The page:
One Classic, Tricky and Timeless Rook Endgame to Master
Some weeks ago I was leafing through my old chess mags when suddenly I spotted a classic rook endgame which called my attention. I don’t know where you live, but in the year 1994 not many of my neighbours count on a computer at home —not to mention a chess software. If this is your case accompany me on these notes, we’ll come back to this point at the end.
Surely, rook endgames are the cornerstone of the quintessential chess player. Nevertheless, not many of us dedicate enough time to comprehend the inner laws involved at the core of this matter. The following diagram says something about your knowledge on this particular type of endgame.
This position was part of an article published in the celebrated Spanish magazine OchoxOcho (year I, number 4). It was entitled ‘Five Standard Positions on Rook Endgames’, written by former World Champion Boris Spassky’s second GM Nikolai Krogius. In those days (1994) engines definitely weren’t the first nor the last word of an endgame. Old good days.
Do you accept the draw offer or you smile at it and proceed to crush your opponent’s defense? Let’s put it other way if you prefer. Can White win this rook endgame? I like to think that ninety-nine and nine tenths of the players would play on this position until the very end while only a short bunch of Masters would agree a draw. 1.Kd5, isn’t Chess beautiful?
1…Rd8+, going for the draw. Mr Krogius claimed White should win the diagrammed position after 2.Kc6 Re8 3.Kd6 Rd8+ 4.Ke7 due to the lack of minimum distance between the defending rook and the pawn (three squares). But what he forgot was the fact that no more than two files should separate the pawn and the rook in order to achieve victory. Should we move the entire position one square to the left and White would be just winning.
Who would bet in Black’s position with his king cut away from the defense and White’s monarch so deeply involved in the attack? We could propose geniuses like Lucena and Tarrasch as good answers without fear of error. But contemporaries as Karsten Müller and Frank Lamprecht could also be doubled down on the basis of their monumental work ‘Fundamental Chess Endings’ (Gambit). 4…Ra8 5.Rf6+ Kg7 6.Rd6 Ra7+ 7.Rd7 Ra5 8.e6 Ra8 9.Rd6.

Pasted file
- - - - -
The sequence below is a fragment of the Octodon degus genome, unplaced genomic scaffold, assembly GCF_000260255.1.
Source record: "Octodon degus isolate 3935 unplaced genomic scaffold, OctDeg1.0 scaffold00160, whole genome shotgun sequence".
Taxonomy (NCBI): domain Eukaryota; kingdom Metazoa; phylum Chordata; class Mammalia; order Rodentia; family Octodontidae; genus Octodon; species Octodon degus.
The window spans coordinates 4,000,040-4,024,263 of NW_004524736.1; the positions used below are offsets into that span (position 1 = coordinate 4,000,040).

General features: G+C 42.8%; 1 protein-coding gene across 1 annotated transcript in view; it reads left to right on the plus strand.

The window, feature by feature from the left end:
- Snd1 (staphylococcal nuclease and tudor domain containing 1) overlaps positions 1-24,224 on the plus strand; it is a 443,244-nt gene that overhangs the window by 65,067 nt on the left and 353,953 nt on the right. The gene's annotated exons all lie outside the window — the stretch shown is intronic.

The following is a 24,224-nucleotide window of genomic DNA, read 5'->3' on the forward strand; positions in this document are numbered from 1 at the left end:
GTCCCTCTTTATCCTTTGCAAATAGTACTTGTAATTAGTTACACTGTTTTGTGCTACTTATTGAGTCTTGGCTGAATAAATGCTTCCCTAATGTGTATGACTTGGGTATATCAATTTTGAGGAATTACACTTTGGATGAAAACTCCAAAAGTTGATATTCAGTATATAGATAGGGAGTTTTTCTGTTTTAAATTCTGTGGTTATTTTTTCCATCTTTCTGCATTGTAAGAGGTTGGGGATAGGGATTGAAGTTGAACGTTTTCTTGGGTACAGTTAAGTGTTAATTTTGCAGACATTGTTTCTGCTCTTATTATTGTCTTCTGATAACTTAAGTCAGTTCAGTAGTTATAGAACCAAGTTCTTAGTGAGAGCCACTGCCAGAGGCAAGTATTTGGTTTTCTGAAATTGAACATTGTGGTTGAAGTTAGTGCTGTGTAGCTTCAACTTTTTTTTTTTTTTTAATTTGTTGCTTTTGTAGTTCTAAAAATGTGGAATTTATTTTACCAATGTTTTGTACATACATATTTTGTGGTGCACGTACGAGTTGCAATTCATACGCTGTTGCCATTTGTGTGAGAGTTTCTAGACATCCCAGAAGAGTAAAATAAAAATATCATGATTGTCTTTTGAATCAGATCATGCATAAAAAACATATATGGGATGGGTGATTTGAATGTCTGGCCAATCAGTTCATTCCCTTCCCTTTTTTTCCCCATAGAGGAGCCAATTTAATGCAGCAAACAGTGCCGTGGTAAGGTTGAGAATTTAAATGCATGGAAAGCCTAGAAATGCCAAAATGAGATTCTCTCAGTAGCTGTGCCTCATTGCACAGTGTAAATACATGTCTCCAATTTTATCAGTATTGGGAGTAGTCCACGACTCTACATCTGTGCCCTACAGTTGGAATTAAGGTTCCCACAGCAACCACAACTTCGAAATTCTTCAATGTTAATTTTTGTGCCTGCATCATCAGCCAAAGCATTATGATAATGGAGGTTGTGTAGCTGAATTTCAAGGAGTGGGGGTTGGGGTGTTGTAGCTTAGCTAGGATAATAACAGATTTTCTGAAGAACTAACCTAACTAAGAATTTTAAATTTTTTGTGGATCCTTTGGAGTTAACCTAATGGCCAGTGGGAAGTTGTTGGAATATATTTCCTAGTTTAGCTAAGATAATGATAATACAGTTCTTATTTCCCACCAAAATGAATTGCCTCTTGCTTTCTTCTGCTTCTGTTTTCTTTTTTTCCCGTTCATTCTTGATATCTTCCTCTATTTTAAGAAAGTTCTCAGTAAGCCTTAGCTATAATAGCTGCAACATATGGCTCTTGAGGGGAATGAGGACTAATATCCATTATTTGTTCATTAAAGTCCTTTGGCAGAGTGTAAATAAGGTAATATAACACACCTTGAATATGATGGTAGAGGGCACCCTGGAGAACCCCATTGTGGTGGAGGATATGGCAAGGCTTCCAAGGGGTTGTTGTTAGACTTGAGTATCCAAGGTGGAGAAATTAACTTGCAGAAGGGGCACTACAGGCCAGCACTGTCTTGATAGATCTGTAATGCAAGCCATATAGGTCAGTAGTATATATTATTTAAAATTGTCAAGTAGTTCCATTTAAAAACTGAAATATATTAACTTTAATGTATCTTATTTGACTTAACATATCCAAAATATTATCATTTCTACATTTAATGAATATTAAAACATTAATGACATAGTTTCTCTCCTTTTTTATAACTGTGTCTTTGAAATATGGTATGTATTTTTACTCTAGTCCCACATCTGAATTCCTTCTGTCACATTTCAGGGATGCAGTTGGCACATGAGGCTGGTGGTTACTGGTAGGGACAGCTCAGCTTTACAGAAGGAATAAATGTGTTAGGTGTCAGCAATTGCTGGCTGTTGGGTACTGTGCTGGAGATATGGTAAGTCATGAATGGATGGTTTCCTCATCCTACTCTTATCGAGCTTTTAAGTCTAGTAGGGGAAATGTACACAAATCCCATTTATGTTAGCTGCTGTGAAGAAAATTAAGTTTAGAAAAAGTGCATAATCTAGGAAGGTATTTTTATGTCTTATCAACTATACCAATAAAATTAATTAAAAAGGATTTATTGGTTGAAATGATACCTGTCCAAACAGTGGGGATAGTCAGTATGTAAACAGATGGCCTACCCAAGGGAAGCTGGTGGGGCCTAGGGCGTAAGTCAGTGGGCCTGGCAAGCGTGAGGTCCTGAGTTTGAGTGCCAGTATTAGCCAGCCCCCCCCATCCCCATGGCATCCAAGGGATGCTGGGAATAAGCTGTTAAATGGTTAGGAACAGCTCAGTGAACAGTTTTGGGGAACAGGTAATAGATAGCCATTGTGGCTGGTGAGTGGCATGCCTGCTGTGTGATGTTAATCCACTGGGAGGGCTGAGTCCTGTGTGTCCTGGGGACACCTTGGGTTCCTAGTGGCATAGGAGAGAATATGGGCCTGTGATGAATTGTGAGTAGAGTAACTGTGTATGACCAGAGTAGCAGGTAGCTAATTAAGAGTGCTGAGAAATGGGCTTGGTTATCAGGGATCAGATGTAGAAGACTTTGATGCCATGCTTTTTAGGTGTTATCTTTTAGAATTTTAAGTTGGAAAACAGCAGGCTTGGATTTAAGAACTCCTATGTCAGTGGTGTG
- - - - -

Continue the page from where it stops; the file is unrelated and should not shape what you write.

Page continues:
GM Axel Smith included this same rook endgame in his good book ‘Pump Up Your Rating’ (Quality Chess). There he wrote: ‘The reason I have included this endgame is that it’s quite simple to learn the rules, and yet experience tells me that many strong players don’t know them’. So be not surprised to learn that no other than World Champion Magnus Carlsen lost this position to the Armenian GM Levon Aronian (Tal Memorial, Moscow 2006).
9…Ra7+?, a rather natural check, isn’t it? But it loses on the spot (9…Kg6-g7-g6 draws). 10.Ke8! and Carlsen resigned due to 10…Ra8+ 11.Rd8 Ra6 12.e7 Ra7 13.Rd2 Kf6 menacing the pawn ( the alternative is 13…Ra8+ when 14.Kd7 Ra7+ 15.Ke6 Ra6+ 16.Rd6 Ra8 17.Rd8 and eventually Black will run out of checks ) 14.Kf8 what a move! 14…Rxe7 15.Rf2+ Ke6 16.Re2+ winning the rook.
Call me a romantic but I enjoy thinking of those times when Masters would sit at the light of candles unveiling obscure endgame’s secrets for the mortals. Engines didn’t exist though the precision and correctness of those studies make one get goosebumps. That’s part of the magic of chess. Nowadays there’s this abuse of modules and a lack of respect for the artists.
It doesn’t matter your chess strength. Turn off your engine and sit in front of the board to revise these kind of positions, just as GM Nikolai Krogius did in 1994 to write his article on this rook endgame. You can go right or you can go wrong, but definitely you’ll be nearer the truth than watching the machine do it. In Dana Mackenzie‘s words: ‘Once you have looked at the computer, in my opinion, you forfeit your right to say anything negative about the human players.’